"I had worked hard for Rio but it was just not to be, but from that day onwards I thought of winning in Tokyo and fulfil my dream of an Olympic medal," Mirabai told reporters.

"I am here because of what I had learned in Rio."

Mirabai, the 2017 world champion at 48kg, had failed to finish in the 2016 Olympics after recording no clean lifts in three clean and jerk attempts.

But she came back strong to aggregate 202kg in Tokyo and become a national hero at becoming India's first weightlifting silver medallist, after Karanam Malleswari's bronze in the women's 69kg at Sydney 2000.

Mirabai, whose family recognised her talent early when she carried huge logs of firewood which her elder brother found tough to pick, will be rewarded with $70,000 from the Indian Olympic Association (IOA).

"I would like to dedicate this medal to my country and would like to thank the billion prayers of all Indians which were with me during this journey," Mirabai wrote on Twitter.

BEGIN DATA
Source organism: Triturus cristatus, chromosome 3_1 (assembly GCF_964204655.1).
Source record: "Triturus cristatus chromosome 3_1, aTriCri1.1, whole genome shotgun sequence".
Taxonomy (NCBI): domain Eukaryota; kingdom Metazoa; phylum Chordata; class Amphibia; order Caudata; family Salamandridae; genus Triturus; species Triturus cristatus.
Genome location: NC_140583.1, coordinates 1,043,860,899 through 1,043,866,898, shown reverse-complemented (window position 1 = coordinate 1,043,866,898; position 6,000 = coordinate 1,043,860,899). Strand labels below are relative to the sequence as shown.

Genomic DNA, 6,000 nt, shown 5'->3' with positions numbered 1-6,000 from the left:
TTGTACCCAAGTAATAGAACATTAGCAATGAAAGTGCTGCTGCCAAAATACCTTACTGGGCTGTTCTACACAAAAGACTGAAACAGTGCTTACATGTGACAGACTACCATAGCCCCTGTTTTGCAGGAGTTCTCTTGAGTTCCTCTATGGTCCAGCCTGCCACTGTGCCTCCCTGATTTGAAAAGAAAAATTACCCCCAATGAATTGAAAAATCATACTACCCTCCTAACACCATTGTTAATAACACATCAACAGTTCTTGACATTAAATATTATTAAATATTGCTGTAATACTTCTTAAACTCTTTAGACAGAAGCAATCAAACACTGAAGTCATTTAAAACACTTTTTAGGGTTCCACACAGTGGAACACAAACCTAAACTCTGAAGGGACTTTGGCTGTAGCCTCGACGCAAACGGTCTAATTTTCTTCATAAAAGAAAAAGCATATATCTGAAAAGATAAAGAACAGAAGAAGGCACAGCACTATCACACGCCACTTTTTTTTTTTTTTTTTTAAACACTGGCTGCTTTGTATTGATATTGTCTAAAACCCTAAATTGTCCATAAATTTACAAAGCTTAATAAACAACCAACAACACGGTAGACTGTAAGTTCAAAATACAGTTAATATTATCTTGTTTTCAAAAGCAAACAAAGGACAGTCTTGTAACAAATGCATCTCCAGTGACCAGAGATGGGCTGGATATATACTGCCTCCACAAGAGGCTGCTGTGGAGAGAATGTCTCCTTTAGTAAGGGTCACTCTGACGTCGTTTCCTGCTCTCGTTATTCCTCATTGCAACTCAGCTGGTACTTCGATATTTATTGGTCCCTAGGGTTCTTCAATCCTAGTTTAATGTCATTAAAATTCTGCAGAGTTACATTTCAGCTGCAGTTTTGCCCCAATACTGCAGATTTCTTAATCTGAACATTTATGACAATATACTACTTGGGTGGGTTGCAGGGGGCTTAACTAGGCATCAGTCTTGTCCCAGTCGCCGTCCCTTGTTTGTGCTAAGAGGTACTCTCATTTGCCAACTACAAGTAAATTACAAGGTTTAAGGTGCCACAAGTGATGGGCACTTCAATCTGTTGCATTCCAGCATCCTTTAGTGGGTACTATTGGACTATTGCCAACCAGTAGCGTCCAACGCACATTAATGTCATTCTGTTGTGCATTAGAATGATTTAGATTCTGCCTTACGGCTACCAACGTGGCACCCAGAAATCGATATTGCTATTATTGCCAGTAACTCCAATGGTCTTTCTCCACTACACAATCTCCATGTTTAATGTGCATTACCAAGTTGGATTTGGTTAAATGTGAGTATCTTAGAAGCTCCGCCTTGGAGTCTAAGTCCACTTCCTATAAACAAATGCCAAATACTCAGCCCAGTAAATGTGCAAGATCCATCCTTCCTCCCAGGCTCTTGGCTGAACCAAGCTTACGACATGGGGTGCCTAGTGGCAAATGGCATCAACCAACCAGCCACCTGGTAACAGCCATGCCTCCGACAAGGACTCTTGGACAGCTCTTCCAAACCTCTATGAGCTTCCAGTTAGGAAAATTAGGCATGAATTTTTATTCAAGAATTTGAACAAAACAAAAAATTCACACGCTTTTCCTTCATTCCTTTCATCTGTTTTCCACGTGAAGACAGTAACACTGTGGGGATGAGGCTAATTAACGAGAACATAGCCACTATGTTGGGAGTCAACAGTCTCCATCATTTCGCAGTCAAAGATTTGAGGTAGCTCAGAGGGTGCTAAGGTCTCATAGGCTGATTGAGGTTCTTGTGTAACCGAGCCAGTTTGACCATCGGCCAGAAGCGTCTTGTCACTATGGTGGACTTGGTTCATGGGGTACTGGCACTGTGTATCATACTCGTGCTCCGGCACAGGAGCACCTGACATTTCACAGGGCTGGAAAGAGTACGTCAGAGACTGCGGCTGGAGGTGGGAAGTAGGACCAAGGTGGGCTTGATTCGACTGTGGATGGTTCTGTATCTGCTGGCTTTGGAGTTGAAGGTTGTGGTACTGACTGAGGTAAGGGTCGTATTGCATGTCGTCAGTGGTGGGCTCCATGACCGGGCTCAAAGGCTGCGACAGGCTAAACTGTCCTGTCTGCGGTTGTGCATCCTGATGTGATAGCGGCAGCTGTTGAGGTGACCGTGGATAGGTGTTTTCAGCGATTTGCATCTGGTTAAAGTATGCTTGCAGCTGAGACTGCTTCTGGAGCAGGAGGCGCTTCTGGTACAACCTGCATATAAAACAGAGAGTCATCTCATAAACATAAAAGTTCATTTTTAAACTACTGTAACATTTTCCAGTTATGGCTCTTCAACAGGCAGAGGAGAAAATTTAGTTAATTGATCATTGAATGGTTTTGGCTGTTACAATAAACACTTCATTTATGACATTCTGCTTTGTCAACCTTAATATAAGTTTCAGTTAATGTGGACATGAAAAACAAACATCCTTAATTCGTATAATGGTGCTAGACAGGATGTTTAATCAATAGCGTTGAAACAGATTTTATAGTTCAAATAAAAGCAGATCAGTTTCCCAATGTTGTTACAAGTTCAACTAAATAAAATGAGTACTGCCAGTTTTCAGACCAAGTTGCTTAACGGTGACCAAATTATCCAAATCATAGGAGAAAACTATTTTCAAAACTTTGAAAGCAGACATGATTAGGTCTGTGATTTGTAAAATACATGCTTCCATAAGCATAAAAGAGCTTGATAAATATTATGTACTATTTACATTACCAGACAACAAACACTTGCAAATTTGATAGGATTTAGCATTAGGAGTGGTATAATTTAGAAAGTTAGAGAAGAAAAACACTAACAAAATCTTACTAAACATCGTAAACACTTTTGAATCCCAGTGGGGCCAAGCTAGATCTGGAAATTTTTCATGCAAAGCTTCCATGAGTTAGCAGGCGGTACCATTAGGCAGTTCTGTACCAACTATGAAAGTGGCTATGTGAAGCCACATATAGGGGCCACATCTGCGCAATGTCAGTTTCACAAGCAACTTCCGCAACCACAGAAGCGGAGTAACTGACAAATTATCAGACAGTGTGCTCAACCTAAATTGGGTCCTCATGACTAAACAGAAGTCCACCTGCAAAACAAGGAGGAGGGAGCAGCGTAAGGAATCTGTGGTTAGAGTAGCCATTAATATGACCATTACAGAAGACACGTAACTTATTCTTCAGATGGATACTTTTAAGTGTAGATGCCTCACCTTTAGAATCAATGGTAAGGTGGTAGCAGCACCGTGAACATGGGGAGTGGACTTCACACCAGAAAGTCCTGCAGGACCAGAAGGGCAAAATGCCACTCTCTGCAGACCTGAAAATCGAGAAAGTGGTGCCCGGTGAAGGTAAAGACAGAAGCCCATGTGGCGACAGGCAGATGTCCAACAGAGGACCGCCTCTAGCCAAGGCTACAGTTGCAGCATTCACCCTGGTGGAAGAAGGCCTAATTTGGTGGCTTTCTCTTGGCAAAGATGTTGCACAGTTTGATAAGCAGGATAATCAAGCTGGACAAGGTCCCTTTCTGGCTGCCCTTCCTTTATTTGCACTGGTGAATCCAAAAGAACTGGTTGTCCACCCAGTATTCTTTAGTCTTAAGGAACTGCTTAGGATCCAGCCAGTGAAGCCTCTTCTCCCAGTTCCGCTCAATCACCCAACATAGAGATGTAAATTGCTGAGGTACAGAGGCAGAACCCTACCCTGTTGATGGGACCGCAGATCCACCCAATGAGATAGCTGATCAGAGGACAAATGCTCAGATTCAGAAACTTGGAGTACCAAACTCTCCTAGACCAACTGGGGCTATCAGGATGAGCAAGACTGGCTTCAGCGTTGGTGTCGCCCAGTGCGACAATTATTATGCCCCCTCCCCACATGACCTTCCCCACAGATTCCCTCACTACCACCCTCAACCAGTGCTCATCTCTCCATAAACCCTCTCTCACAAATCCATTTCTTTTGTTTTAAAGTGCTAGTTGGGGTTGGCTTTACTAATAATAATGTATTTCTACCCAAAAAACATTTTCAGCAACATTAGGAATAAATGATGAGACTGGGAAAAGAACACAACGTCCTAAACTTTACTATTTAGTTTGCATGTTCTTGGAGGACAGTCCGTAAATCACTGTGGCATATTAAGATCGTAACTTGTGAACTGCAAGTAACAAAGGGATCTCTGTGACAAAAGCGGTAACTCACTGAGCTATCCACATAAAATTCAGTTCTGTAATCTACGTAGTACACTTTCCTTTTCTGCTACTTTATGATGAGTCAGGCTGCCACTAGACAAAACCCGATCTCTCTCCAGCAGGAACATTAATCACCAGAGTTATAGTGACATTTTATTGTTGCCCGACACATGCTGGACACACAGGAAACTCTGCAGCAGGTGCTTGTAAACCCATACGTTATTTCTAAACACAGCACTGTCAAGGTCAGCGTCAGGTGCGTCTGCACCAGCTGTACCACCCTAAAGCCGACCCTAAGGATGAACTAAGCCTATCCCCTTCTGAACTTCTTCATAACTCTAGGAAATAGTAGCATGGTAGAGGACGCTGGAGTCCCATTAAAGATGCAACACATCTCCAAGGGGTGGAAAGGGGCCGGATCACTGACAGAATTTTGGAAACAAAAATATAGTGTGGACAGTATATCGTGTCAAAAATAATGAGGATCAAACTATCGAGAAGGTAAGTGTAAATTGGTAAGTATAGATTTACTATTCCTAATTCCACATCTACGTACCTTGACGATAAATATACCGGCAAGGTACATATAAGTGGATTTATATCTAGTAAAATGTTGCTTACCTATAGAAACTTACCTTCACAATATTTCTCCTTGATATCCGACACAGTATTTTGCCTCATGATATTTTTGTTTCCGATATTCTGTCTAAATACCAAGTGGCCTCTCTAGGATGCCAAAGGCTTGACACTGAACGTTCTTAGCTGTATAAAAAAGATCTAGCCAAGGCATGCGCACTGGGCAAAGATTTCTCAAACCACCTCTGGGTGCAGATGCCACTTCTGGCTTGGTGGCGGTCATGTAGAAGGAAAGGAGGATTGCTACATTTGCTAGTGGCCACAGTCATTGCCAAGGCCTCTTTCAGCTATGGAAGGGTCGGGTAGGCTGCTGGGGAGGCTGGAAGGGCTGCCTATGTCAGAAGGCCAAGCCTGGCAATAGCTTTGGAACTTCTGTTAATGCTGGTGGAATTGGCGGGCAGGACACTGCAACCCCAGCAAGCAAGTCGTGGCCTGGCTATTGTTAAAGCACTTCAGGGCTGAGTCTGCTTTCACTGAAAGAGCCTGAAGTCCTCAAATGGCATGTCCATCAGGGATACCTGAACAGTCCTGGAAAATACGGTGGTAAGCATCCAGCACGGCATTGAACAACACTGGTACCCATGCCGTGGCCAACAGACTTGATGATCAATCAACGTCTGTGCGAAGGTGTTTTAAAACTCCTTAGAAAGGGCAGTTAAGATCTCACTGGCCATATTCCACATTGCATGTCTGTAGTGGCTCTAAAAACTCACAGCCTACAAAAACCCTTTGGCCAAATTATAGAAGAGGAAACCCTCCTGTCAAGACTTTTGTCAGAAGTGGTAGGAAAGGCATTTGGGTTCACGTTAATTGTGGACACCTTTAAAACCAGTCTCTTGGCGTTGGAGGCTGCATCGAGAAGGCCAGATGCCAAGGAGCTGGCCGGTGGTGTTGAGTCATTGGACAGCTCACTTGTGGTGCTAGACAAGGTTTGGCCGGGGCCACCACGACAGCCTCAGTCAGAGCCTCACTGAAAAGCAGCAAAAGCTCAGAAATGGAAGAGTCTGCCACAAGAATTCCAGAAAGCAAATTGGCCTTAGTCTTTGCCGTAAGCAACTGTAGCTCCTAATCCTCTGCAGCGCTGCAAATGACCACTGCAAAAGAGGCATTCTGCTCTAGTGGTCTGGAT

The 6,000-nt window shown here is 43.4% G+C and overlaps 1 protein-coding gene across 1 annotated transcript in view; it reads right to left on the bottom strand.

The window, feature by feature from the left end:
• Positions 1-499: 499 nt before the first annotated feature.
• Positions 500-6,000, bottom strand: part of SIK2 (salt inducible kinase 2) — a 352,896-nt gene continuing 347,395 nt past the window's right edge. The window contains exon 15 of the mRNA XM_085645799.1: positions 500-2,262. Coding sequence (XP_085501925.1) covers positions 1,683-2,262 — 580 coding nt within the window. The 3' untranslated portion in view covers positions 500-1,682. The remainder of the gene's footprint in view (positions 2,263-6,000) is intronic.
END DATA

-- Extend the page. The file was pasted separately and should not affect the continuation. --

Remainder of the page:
"I like to thank my family especially my mother for a lot of sacrifices and believing in me."

Mirabai said her family in the north-eastern state of Manipur had not eaten anything till her competition finished and her mother has promised to cook her fish and rice when she returns.

She also told NDTV that she will gorge on pizza after missing meals for two days.

Indian prime minister Narendra Modi led the tributes and spoke to the weightlifting star as he wished her "the very best for her future endeavours".

Tendulkar lauded Mirabai's achievements, saying: "The way you have transformed yourself after your injury and clinched a historic silver for #TeamIndia is absolutely stupendous. You have made (India) very proud."

Mirabai won silver at the Glasgow Commonwealth Games in 2014 in the 48kg class and secured Commonwealth gold on the Gold Coast in 2018.

India, the second-most populous country in the world with 1.3 billion people, won just two medals at the 2016 Rio Olympics.

But pundits and IOA president Narinder Batra have predicted the country's medal count in Tokyo could reach double digits.

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